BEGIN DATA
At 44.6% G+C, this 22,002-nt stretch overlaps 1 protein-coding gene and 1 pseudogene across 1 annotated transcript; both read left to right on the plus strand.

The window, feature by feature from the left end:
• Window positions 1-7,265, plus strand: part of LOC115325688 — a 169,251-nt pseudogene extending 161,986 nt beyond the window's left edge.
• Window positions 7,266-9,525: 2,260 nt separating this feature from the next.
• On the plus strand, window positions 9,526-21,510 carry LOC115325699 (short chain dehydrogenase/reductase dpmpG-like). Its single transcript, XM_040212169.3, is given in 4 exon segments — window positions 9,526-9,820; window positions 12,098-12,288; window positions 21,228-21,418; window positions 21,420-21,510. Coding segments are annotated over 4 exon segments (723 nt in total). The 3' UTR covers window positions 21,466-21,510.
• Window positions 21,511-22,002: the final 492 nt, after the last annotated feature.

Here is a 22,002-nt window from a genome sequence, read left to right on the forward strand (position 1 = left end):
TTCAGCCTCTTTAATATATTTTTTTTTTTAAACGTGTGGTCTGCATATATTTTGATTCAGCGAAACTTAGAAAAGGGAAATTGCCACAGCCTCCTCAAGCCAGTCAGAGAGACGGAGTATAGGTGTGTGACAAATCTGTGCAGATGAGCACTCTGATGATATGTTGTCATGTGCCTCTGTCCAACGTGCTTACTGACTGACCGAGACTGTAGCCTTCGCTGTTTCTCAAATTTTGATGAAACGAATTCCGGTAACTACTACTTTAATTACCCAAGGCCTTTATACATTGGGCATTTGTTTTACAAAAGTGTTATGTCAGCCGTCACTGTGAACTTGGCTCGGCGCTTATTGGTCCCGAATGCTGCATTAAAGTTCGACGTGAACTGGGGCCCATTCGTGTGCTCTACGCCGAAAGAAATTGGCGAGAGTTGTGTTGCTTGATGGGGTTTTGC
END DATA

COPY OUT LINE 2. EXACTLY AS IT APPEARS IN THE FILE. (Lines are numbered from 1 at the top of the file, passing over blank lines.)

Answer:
The window, feature by feature from the left end: